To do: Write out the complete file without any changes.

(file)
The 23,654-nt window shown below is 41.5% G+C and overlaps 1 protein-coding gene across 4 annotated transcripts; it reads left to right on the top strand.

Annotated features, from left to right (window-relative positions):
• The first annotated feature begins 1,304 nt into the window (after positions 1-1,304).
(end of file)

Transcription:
The 23,654-nt window shown below is 41.5% G+C and overlaps 1 protein-coding gene across 4 annotated transcripts; it reads left to right on the top strand.

Annotated features, from left to right (window-relative positions):
• The first annotated feature begins 1,304 nt into the window (after positions 1-1,304).